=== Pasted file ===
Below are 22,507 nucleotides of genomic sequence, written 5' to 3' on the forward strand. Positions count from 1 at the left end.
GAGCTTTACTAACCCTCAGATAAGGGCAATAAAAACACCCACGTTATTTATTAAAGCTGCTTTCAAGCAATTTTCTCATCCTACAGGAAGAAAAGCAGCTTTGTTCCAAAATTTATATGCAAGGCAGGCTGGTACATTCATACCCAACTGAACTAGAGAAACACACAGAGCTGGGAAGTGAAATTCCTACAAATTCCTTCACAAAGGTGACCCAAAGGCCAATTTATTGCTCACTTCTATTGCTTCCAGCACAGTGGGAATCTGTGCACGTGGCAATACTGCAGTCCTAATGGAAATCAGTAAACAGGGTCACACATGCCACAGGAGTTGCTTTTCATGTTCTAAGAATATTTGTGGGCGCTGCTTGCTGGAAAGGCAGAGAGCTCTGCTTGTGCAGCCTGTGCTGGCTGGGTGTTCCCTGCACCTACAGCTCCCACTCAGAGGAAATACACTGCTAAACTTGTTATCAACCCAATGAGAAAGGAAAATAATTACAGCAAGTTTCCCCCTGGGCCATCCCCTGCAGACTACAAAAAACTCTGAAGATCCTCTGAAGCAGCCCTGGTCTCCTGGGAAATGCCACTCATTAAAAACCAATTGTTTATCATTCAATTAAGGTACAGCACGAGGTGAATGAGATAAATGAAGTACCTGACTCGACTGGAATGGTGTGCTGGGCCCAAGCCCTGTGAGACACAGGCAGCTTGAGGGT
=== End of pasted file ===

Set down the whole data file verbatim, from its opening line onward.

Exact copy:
Below are 22,507 nucleotides of genomic sequence, written 5' to 3' on the forward strand. Positions count from 1 at the left end.
GAGCTTTACTAACCCTCAGATAAGGGCAATAAAAACACCCACGTTATTTATTAAAGCTGCTTTCAAGCAATTTTCTCATCCTACAGGAAGAAAAGCAGCTTTGTTCCAAAATTTATATGCAAGGCAGGCTGGTACATTCATACCCAACTGAACTAGAGAAACACACAGAGCTGGGAAGTGAAATTCCTACAAATTCCTTCACAAAGGTGACCCAAAGGCCAATTTATTGCTCACTTCTATTGCTTCCAGCACAGTGGGAATCTGTGCACGTGGCAATACTGCAGTCCTAATGGAAATCAGTAAACAGGGTCACACATGCCACAGGAGTTGCTTTTCATGTTCTAAGAATATTTGTGGGCGCTGCTTGCTGGAAAGGCAGAGAGCTCTGCTTGTGCAGCCTGTGCTGGCTGGGTGTTCCCTGCACCTACAGCTCCCACTCAGAGGAAATACACTGCTAAACTTGTTATCAACCCAATGAGAAAGGAAAATAATTACAGCAAGTTTCCCCCTGGGCCATCCCCTGCAGACTACAAAAAACTCTGAAGATCCTCTGAAGCAGCCCTGGTCTCCTGGGAAATGCCACTCATTAAAAACCAATTGTTTATCATTCAATTAAGGTACAGCACGAGGTGAATGAGATAAATGAAGTACCTGACTCGACTGGAATGGTGTGCTGGGCCCAAGCCCTGTGAGACACAGGCAGCTTGAGGGT